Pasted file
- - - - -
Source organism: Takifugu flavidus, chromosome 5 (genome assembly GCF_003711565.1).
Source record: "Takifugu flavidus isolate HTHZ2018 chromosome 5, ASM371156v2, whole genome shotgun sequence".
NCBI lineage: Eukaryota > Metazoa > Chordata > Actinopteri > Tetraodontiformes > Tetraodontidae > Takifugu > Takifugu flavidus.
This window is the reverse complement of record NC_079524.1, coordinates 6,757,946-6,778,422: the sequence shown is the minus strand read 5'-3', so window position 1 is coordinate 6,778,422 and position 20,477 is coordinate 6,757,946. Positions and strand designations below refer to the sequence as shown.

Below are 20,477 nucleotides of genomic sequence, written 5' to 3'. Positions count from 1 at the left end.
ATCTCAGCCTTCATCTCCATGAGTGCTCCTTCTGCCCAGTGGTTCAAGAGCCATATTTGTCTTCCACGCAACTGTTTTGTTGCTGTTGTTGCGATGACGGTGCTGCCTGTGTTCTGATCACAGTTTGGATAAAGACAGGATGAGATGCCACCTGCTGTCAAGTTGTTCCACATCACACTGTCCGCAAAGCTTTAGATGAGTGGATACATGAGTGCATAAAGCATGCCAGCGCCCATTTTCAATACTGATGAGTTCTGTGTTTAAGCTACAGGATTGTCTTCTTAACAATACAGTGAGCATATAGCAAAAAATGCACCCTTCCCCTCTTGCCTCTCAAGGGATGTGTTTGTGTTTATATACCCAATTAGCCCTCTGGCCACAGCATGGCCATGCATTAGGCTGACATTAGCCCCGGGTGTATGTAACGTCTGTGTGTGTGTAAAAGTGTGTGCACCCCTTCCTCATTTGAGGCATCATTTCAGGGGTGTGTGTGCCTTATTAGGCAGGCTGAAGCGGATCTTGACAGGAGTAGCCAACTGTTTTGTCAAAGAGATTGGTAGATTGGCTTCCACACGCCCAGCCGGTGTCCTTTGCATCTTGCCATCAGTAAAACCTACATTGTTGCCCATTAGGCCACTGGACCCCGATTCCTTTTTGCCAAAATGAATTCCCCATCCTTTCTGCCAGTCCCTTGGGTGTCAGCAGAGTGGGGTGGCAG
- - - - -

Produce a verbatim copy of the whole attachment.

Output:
Source organism: Takifugu flavidus, chromosome 5 (genome assembly GCF_003711565.1).
Source record: "Takifugu flavidus isolate HTHZ2018 chromosome 5, ASM371156v2, whole genome shotgun sequence".
NCBI lineage: Eukaryota > Metazoa > Chordata > Actinopteri > Tetraodontiformes > Tetraodontidae > Takifugu > Takifugu flavidus.
This window is the reverse complement of record NC_079524.1, coordinates 6,757,946-6,778,422: the sequence shown is the minus strand read 5'-3', so window position 1 is coordinate 6,778,422 and position 20,477 is coordinate 6,757,946. Positions and strand designations below refer to the sequence as shown.

Below are 20,477 nucleotides of genomic sequence, written 5' to 3'. Positions count from 1 at the left end.
ATCTCAGCCTTCATCTCCATGAGTGCTCCTTCTGCCCAGTGGTTCAAGAGCCATATTTGTCTTCCACGCAACTGTTTTGTTGCTGTTGTTGCGATGACGGTGCTGCCTGTGTTCTGATCACAGTTTGGATAAAGACAGGATGAGATGCCACCTGCTGTCAAGTTGTTCCACATCACACTGTCCGCAAAGCTTTAGATGAGTGGATACATGAGTGCATAAAGCATGCCAGCGCCCATTTTCAATACTGATGAGTTCTGTGTTTAAGCTACAGGATTGTCTTCTTAACAATACAGTGAGCATATAGCAAAAAATGCACCCTTCCCCTCTTGCCTCTCAAGGGATGTGTTTGTGTTTATATACCCAATTAGCCCTCTGGCCACAGCATGGCCATGCATTAGGCTGACATTAGCCCCGGGTGTATGTAACGTCTGTGTGTGTGTAAAAGTGTGTGCACCCCTTCCTCATTTGAGGCATCATTTCAGGGGTGTGTGTGCCTTATTAGGCAGGCTGAAGCGGATCTTGACAGGAGTAGCCAACTGTTTTGTCAAAGAGATTGGTAGATTGGCTTCCACACGCCCAGCCGGTGTCCTTTGCATCTTGCCATCAGTAAAACCTACATTGTTGCCCATTAGGCCACTGGACCCCGATTCCTTTTTGCCAAAATGAATTCCCCATCCTTTCTGCCAGTCCCTTGGGTGTCAGCAGAGTGGGGTGGCAG